- By Jayson Oertel
- 3 Comments
It’s no secret. I’m a HUGE fan, lover, and supporter of HDR photography. If you follow my Tumblr, Facebook, Twitter, Flickr, and my 500px portfolio, you’ll see my semi-regular posts of HDR photos that I take.
To me, HDR is the perfect bridge between fantasy and reality – in photographic form. It captures that beauty and “magic” that you see at the scene with your own eyes. Often times when you photograph something or somewhere, the end result is less than dramatic. You lose the dynamic light, the beauty, and dimension of exactly what you saw at the scene. We’ve all been there, right? You’re out on vacation and stumble upon a gorgeous sunset on a rocky beach. You pull out your point and shoot, snap off a few pics, post them to Facebook, and then you realize how bland it looks. Sure you’ll get likes and comments from your friends and family telling you how cool it is, but you’ll catch yourself yourself saying to them “well, you really had to be there to really experience it and see how incredible it really was.” Those days are long gone with HDR.
What is HDR, you ask? Well, to sum it up technically, HDR photography stands for High Dynamic Range photography. What it does, is it captures the vast ranges of light that is available at the scene. Your eyes capture a very large range of light and color, but your camera sensor doesn’t. Sorta. This explains why you can see a very dramatic sunset, take a pic with your iPhone, and it just looks flat and less than colorful. There IS a way to capture the beauty and depth without “doctoring” or re-coloring a photo, and I’ll explain it the best I can.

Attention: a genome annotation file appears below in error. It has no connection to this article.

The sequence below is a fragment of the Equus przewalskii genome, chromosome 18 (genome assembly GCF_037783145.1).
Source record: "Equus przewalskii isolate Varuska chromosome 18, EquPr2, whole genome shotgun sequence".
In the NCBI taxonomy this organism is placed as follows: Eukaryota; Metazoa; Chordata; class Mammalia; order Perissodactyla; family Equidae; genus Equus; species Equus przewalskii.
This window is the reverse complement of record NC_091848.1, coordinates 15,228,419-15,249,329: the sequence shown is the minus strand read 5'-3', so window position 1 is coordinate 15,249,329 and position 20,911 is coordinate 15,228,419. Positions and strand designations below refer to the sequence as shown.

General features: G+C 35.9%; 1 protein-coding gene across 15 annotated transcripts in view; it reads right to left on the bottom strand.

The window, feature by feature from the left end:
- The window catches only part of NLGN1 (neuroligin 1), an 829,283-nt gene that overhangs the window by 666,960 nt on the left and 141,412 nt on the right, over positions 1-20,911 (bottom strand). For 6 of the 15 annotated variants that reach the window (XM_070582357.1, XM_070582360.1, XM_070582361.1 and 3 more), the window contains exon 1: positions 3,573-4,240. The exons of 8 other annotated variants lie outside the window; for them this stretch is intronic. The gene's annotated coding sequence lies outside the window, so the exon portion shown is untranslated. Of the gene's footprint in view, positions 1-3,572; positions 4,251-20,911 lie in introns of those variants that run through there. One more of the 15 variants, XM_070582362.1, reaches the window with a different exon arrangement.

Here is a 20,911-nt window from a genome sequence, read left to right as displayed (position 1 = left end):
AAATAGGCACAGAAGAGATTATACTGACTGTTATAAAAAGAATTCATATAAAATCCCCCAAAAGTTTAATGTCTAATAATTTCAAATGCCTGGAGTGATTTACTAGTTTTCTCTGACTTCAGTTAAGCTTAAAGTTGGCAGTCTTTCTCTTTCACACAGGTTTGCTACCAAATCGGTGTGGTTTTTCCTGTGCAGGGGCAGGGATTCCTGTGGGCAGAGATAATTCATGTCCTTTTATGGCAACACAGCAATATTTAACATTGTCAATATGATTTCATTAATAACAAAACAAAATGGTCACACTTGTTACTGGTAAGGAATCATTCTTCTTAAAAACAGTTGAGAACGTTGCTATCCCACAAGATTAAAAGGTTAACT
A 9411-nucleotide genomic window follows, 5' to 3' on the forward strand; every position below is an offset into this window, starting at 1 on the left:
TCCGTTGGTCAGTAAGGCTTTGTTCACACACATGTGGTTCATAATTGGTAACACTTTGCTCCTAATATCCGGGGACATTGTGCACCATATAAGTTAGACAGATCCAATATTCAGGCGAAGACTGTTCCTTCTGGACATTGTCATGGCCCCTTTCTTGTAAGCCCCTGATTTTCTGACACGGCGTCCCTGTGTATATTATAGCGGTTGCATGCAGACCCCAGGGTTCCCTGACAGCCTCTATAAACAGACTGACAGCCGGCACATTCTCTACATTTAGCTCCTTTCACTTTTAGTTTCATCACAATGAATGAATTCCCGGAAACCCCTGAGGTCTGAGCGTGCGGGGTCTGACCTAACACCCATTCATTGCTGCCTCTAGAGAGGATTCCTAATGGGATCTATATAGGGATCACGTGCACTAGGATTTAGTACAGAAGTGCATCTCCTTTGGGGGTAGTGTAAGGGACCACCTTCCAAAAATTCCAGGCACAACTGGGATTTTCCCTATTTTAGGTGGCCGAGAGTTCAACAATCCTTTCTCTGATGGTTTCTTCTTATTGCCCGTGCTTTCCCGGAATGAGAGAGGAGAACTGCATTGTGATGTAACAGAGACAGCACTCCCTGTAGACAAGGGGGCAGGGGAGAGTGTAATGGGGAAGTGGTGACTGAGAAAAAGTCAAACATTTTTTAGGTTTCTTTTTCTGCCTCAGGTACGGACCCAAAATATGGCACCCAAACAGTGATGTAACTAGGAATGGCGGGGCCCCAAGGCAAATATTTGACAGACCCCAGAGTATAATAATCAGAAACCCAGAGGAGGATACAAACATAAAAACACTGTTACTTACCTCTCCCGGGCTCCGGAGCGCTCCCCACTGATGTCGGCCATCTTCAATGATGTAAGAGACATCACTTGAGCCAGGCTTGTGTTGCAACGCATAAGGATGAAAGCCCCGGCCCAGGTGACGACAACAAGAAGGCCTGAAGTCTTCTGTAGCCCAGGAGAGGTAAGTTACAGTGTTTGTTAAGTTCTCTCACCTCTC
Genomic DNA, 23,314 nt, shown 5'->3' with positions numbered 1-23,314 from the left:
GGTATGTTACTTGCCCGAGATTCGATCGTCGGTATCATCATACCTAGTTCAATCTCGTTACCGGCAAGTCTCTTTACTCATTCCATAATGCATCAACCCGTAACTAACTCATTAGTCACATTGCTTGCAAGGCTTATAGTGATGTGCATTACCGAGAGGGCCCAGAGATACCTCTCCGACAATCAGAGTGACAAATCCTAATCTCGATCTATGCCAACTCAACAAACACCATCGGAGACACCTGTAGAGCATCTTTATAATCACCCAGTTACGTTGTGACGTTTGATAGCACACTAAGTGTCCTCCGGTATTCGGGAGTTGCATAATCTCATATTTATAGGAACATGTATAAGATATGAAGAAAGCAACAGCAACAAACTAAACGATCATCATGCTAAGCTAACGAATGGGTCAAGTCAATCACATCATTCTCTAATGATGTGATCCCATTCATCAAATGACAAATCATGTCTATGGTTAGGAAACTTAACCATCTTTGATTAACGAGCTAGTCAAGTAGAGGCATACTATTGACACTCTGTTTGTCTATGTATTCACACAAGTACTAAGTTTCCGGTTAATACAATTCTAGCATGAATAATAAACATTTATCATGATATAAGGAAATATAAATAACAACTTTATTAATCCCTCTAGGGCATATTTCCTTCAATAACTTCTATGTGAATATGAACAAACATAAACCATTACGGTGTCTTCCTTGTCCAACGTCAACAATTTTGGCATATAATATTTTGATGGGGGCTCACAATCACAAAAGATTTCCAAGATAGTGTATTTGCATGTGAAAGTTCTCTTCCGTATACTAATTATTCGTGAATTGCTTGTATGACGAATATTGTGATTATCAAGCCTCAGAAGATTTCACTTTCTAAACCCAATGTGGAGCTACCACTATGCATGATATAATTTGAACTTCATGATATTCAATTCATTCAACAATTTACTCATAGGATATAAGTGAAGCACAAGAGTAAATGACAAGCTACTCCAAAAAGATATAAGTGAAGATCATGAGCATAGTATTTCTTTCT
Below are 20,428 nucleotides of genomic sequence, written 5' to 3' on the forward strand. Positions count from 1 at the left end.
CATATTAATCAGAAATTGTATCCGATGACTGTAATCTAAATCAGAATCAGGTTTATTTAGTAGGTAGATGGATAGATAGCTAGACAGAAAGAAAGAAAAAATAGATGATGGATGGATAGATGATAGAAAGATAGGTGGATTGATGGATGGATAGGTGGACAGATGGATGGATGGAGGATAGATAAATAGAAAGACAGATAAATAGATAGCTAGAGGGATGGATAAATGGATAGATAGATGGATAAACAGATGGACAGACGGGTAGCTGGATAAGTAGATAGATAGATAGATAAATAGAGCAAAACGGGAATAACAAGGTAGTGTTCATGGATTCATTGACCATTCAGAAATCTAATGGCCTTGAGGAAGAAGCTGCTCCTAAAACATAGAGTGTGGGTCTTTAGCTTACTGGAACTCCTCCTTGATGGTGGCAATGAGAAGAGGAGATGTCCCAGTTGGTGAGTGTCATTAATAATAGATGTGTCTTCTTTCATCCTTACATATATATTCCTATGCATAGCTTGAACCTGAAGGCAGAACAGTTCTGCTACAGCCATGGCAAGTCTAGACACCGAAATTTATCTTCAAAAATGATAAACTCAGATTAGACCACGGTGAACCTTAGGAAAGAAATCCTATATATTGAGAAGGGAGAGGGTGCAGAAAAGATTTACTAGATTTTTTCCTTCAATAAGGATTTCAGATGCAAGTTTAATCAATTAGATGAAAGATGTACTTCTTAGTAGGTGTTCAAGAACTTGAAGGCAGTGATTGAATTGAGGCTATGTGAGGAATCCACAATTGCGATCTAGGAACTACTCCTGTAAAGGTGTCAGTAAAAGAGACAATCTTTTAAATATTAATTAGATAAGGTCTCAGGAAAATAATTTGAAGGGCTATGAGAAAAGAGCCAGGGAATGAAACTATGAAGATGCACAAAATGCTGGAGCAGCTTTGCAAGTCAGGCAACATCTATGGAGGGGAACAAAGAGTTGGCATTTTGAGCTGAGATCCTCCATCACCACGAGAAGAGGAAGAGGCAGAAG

Why HDR? Well, again, to me, it’s the only real way to capture the magic of what your eyes see at the scene in a photograph. It displays the beautiful colors, the amazing light, and the depth and dimension of being there. Here is a perfect example of what I mean: I was in NY and took a train out to Montauk, which is at the very end of Long Island. There’s a lighthouse that was cool, but behind me I saw this beautiful beach. It was covered with rocks, both large and small. The waves were gently crashing while the sun was setting behind some hills. My eyes were able to see all these beautiful colors, massive light rays spilling out of the clouds, dramatic clouds, and depth and dimension of the scene. I knew that without HDR, it would look like your typical vacation photo of a beach and sunset. See below: